The core school consisting of several technical courses aims to upskill early carrier scientists and technicians, especially graduates and undergraduates, and provide opportunities for J-DESC members to interact.
Information for each course will be provided to IODP/ICDP mailing lists and posted on the J-DESC website.
Anyone can attend all courses. J-DESC supports a part of the travel cost for student participants from J-DESC member institutions.
Now call for application
- Basic Core Analysis Course 2017 (Application Deadline: 3 Feb 2017)
- Basic Core Analysis
- Expert Core Analysis
- Core Isotope Analysis
- TATSCAN nondestructive analysis
- Basic Logging
- Mud Logging
- Petrologic Description
Basic Core Analysis
The basic core analysis course, the cornerstone of the Core Analysis School started in 2006, provides an introduction to core analysis techniques. Its objectives are to offer students an opportunity to learn, through lectures and practical training, in a systematic manner as is rarely offered by a university curriculum, how to macroscopically classify the lithofacies of core samples, prepare and view smear slides, and perform non-destructive measurements using a multi-sensor core logger and spectrophotometer. Practical training is designed to let students observe the variations of sediment in core real samples collected in the Sea of Japan, as well as different types of sediment core from the seafloor of other parts of the world, both with the unaided eye and under the microscope, Since the Kochi Core Center, the school venue, serves both as IODP repository and as analysis base mainly for core samples, young researchers and students can also get a virtual experience of the core flow onboard the Chikyu or the JOIDES Resolution and the flow of analyzing continental drilling core. Up to now, more than 100 young researchers and students have participated in the courses and are now practically applying their newly gained knowledge and techniques to their respective research tasks.
Expert Core Analysis
This advanced course is designed to provide pre-cruise training to prospective onboard scientists who plan to sign up for IODP expeditions. The first course, targeting mainly sedimentologists whose participation in an IODP expedition had been approved, whose applications to participate as onboard scientists were being processed, and who wished to join as onboard scientists in the near future, was a special 3-day training course dealing with onboard description of core samples (Visual Core Description: VCD) and was held from March 19 to 21, 2008 at the Kochi Core Center. There were a total of 15 participants. As part of the assistance rendered to onboard scientists, J-DESC provided approved participants in an IODP expedition with full participation and travel expenses.
The course consisted of a combination of lectures and practical training and closed with a presentation meeting in English. The following lectures were offered: “To be a sedimentologist onboard”, “Using smear slides to observe sediment and classify lithofacies”, “An introduction to Corelyzer”, “IODP core curation and handling of legathy cores”, “Preparation of core summary and identification of lithofacies units”, “The work of an onboard sedimentologist – by example of Exp. 303”, “Core strata and correction of structural orientation”, “Core description onboard the Chikyu and use of J-CORES”, “Role of research section onboard the Deep Sea Drilling Vessel Chikyu”, “Improve your English skills”, “Methods of stratigraphic correlation”, and “Integrated logging of core samples and boreholes”. As part of practical training, participants formed groups of 2 to 3 by expedition and practiced on real core specimens how to examine lithofacies and smear slides. To prepare them for onboard VCD, they received practical training in preparing VCD schemes, VCD procedure, terminology, viewing of smear slides, assigning lithological names, preparation of core and site summaries, etc. Practical training further included training in the basics of core description using IODP legathy cores, sampling of legathy cores under guidance of the IODP curator to collect specimens for smear slides, learning how to assign lithological names based on representative smear slides, time trial training in core description within a fixed period of time, and preparation of lithological summaries (core summaries). Practical training concluded with data analysis, report preparation, etc. within the framework of an onboard site summary meeting. At the meeting, each group summarized its practical training and measurement results and announced these in English at a presentation meeting and subsequent Q&A session.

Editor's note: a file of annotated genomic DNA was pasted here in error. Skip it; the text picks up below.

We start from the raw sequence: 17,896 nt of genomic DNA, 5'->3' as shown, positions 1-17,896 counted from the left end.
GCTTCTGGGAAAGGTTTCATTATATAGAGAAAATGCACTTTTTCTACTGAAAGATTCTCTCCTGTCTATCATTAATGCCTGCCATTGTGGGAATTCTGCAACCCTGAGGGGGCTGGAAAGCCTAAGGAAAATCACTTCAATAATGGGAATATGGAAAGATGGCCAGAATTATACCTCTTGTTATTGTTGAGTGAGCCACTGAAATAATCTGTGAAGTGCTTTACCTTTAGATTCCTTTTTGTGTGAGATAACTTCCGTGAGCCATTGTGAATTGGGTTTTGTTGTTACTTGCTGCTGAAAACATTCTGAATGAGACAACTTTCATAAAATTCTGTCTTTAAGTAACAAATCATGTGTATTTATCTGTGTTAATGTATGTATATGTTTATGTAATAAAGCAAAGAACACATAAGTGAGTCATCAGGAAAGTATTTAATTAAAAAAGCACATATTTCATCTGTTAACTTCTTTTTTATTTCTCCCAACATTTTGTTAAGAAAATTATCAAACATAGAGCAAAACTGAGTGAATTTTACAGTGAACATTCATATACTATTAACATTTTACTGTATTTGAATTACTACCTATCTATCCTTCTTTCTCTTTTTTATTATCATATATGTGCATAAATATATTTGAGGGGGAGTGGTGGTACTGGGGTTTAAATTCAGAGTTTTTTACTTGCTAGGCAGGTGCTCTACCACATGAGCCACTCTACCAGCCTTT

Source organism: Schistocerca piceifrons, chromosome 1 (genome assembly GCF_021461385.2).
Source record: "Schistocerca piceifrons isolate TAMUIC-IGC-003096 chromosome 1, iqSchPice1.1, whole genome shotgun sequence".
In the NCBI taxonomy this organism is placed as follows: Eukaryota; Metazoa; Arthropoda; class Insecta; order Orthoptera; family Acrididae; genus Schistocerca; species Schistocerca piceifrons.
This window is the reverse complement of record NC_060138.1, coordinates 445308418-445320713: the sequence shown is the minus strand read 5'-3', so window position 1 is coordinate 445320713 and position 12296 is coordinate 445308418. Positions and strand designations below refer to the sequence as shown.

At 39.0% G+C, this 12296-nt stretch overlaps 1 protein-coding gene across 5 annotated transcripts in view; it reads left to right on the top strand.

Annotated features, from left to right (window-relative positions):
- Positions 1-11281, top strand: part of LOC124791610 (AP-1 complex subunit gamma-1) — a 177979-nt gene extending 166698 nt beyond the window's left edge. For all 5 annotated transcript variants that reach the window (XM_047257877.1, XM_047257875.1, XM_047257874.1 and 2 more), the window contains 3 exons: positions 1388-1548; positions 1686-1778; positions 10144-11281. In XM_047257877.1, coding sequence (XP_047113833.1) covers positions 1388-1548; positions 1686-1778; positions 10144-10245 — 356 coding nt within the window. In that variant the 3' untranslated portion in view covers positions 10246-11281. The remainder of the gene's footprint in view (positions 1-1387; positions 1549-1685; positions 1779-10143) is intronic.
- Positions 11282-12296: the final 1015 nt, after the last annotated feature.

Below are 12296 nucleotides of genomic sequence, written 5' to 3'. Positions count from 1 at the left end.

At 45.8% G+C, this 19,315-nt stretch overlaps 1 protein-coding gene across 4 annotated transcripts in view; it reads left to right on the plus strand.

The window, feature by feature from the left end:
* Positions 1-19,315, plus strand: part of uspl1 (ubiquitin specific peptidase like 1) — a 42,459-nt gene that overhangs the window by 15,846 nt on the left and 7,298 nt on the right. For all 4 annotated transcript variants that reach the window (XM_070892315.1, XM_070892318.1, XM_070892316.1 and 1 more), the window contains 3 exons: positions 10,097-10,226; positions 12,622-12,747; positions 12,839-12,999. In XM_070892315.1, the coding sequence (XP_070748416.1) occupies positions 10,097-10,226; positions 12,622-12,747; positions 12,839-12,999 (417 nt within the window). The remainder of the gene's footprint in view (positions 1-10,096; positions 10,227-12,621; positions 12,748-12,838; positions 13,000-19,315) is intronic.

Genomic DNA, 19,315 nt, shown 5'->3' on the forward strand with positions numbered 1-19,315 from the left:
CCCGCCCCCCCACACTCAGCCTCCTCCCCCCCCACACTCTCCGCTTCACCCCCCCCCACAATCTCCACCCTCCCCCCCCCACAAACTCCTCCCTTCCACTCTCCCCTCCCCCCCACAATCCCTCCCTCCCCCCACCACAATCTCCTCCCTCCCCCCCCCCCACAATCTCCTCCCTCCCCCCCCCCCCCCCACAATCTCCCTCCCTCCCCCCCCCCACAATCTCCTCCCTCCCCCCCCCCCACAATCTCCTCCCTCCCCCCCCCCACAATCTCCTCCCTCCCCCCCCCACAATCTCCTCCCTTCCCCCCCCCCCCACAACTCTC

Core Isotope Analysis
The core isotope analysis course aims to provide small groups of post-graduate students (including those slated to enter graduate school in April) with applicable technical skills in isotope analysis of geochemical samples and in core analysis. The various isotopic compositions of geochemical samples are put to wide use in dating based on variations in the origin of their constituent materials, and in the environment and processes leading to the formation of sediment. To be able to apply this method, however, it is necessary to acquire analytical techniques and know-how, in addition to textbook knowledge. This course is designed to teach the skills necessary to analyze actual samples using the Kochi Core Center’s high-precision isotope analysis equipment, including preprocessing of samples using specialized equipment, operation of various equipment systems, and evaluation and analysis of data. We are waiting for enthusiastic graduate students and researchers to participate in this course.